This tweet stopped me in my tracks because I couldn’t reply in a tweet:
Stephen Coulson @sdcoulson
It’s a loaded question so I’ll just answer briefly.
First: it depends! 🙂 It always depends.
Do you mean unit tests or integration tests? A unit test shouldn’t be hitting a database.
FAKING FOR UNIT TESTS
I use fakes to avoid hitting a database when I truly want to do a unit test on code that’s trying to do data access. I (and many others) have written extensively about faking with EF. I have some old blog posts and book chapters that do this with EF4 but not using code first or dbcontext.
In my DbContext book I have some examples of faking with DbContext (ala EF4.1 & EF5).
I have a module in one of my Pluralsight courses on testing with EF (Entity Framework in the Enterprise).
MOCKING FRAMEWORKS FOR UNIT TEST
I’ve had a hard time finding good current examples of using mocking frameworks with EF. Typemock has one that’s terribly outdated and not useful. I found one person who’s written a little about using Moq with EF.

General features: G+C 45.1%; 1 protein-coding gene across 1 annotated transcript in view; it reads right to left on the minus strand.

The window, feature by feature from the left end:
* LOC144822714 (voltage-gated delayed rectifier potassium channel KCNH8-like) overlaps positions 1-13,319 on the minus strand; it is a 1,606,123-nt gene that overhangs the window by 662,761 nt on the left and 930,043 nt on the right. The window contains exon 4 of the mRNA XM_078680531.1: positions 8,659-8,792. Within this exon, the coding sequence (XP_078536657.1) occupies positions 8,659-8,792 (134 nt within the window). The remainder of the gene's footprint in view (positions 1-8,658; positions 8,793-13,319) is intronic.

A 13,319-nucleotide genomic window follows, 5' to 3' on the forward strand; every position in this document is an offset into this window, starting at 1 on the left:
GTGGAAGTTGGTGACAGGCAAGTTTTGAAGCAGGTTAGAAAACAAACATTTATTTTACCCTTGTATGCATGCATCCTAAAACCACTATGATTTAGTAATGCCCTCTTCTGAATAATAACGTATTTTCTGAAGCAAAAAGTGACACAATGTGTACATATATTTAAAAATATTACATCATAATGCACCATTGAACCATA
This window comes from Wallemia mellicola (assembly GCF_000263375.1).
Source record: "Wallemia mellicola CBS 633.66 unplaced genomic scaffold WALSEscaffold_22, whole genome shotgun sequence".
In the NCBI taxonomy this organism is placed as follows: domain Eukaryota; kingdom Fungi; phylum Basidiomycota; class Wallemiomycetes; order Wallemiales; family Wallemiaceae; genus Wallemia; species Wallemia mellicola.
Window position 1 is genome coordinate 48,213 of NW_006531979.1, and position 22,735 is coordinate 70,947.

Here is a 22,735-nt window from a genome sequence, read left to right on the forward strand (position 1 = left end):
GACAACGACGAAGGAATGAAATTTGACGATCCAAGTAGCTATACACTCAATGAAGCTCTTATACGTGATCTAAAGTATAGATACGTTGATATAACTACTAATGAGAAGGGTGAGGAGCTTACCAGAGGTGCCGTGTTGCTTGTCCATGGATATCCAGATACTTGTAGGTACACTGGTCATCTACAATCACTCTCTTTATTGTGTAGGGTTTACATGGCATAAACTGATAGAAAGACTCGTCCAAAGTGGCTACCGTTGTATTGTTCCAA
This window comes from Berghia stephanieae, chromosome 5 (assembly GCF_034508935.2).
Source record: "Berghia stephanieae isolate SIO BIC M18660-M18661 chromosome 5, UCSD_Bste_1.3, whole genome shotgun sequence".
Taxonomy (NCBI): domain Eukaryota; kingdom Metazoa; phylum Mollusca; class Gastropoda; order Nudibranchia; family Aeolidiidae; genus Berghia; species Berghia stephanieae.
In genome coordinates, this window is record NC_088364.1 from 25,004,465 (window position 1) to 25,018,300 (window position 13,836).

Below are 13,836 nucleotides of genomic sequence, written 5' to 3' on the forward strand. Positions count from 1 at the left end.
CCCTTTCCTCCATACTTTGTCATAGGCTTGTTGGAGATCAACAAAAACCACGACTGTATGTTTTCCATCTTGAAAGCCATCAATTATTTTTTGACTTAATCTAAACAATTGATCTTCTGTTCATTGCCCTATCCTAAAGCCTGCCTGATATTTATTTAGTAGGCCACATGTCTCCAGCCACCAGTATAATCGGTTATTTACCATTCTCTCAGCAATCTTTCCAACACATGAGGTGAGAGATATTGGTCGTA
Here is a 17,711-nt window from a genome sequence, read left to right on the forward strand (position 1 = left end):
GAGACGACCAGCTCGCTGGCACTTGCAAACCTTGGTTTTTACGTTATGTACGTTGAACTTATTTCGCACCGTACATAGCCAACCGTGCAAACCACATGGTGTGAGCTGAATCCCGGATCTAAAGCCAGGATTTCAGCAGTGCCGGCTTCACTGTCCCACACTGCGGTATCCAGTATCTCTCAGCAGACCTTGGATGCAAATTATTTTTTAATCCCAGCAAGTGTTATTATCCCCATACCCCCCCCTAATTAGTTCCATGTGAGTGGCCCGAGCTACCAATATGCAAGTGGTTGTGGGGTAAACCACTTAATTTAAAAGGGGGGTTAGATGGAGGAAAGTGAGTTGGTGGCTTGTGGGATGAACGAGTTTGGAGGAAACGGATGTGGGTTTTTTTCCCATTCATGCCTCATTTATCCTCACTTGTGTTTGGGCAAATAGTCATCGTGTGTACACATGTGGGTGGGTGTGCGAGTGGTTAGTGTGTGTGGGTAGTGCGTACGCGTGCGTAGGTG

SQL CE FOR INTEGRATION TESTS
Sure you can use SQL CE. It’s a perfectly good way to go. Here’s a blog post by Eric Hexter to get you started:
CODE FIRST DATABASE INITIALIZATION FOR INTEGRATION TESTS
This is what I use. One of the intializers is “DropCreateDatabaseAlways”. I use that combined with some seed data to refresh my database for each integration test. This is one of the methods I show in my Pluralsight course.
More More More!
And just watch the comments fill up with other suggestions.
Hope this helps, Stephen! 🙂
Sign up for my newsletter so you don't miss my conference & Pluralsight course announcements!